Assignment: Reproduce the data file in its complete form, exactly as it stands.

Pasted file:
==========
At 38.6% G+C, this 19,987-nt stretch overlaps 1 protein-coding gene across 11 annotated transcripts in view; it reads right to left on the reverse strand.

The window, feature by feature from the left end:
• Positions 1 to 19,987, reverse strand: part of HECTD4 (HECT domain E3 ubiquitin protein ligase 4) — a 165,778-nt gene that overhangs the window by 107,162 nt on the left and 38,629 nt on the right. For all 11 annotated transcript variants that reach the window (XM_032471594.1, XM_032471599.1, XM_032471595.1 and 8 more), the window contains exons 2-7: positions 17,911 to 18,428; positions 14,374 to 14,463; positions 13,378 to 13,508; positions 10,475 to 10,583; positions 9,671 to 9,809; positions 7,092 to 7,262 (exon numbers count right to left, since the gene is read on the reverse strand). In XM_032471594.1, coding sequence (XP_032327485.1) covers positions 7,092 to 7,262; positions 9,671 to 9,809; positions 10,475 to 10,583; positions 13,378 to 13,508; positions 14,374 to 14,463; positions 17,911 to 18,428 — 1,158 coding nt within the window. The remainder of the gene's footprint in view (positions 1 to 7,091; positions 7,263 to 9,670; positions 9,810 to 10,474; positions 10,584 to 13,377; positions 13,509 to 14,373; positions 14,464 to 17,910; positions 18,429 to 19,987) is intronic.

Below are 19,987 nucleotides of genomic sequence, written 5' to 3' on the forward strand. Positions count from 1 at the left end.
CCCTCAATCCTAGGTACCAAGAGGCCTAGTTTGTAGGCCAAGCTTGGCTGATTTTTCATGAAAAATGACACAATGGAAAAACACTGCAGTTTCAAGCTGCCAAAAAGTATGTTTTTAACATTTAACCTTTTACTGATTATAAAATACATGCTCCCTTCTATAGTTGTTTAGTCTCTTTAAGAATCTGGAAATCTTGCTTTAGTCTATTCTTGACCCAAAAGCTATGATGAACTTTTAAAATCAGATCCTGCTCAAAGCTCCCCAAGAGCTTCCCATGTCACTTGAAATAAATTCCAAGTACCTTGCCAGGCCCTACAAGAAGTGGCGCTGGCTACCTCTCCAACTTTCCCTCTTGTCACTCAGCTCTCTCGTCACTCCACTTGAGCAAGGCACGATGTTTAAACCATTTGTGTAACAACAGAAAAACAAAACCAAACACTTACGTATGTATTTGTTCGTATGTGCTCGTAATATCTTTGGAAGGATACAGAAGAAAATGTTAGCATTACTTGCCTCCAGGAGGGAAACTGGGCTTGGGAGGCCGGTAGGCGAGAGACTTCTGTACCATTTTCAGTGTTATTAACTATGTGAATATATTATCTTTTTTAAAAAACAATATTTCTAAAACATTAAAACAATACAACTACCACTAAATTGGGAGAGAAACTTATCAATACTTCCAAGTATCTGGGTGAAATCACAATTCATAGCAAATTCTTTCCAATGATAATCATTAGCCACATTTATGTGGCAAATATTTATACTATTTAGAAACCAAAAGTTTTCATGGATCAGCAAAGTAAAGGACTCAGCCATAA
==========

At 38.6% G+C, this 19,987-nt stretch overlaps 1 protein-coding gene across 11 annotated transcripts in view; it reads right to left on the reverse strand.

The window, feature by feature from the left end:
• Positions 1 to 19,987, reverse strand: part of HECTD4 (HECT domain E3 ubiquitin protein ligase 4) — a 165,778-nt gene that overhangs the window by 107,162 nt on the left and 38,629 nt on the right. For all 11 annotated transcript variants that reach the window (XM_032471594.1, XM_032471599.1, XM_032471595.1 and 8 more), the window contains exons 2-7: positions 17,911 to 18,428; positions 14,374 to 14,463; positions 13,378 to 13,508; positions 10,475 to 10,583; positions 9,671 to 9,809; positions 7,092 to 7,262 (exon numbers count right to left, since the gene is read on the reverse strand). In XM_032471594.1, coding sequence (XP_032327485.1) covers positions 7,092 to 7,262; positions 9,671 to 9,809; positions 10,475 to 10,583; positions 13,378 to 13,508; positions 14,374 to 14,463; positions 17,911 to 18,428 — 1,158 coding nt within the window. The remainder of the gene's footprint in view (positions 1 to 7,091; positions 7,263 to 9,670; positions 9,810 to 10,474; positions 10,584 to 13,377; positions 13,509 to 14,373; positions 14,464 to 17,910; positions 18,429 to 19,987) is intronic.

Below are 19,987 nucleotides of genomic sequence, written 5' to 3' on the forward strand. Positions count from 1 at the left end.
CCCTCAATCCTAGGTACCAAGAGGCCTAGTTTGTAGGCCAAGCTTGGCTGATTTTTCATGAAAAATGACACAATGGAAAAACACTGCAGTTTCAAGCTGCCAAAAAGTATGTTTTTAACATTTAACCTTTTACTGATTATAAAATACATGCTCCCTTCTATAGTTGTTTAGTCTCTTTAAGAATCTGGAAATCTTGCTTTAGTCTATTCTTGACCCAAAAGCTATGATGAACTTTTAAAATCAGATCCTGCTCAAAGCTCCCCAAGAGCTTCCCATGTCACTTGAAATAAATTCCAAGTACCTTGCCAGGCCCTACAAGAAGTGGCGCTGGCTACCTCTCCAACTTTCCCTCTTGTCACTCAGCTCTCTCGTCACTCCACTTGAGCAAGGCACGATGTTTAAACCATTTGTGTAACAACAGAAAAACAAAACCAAACACTTACGTATGTATTTGTTCGTATGTGCTCGTAATATCTTTGGAAGGATACAGAAGAAAATGTTAGCATTACTTGCCTCCAGGAGGGAAACTGGGCTTGGGAGGCCGGTAGGCGAGAGACTTCTGTACCATTTTCAGTGTTATTAACTATGTGAATATATTATCTTTTTTAAAAAACAATATTTCTAAAACATTAAAACAATACAACTACCACTAAATTGGGAGAGAAACTTATCAATACTTCCAAGTATCTGGGTGAAATCACAATTCATAGCAAATTCTTTCCAATGATAATCATTAGCCACATTTATGTGGCAAATATTTATACTATTTAGAAACCAAAAGTTTTCATGGATCAGCAAAGTAAAGGACTCAGCCATAA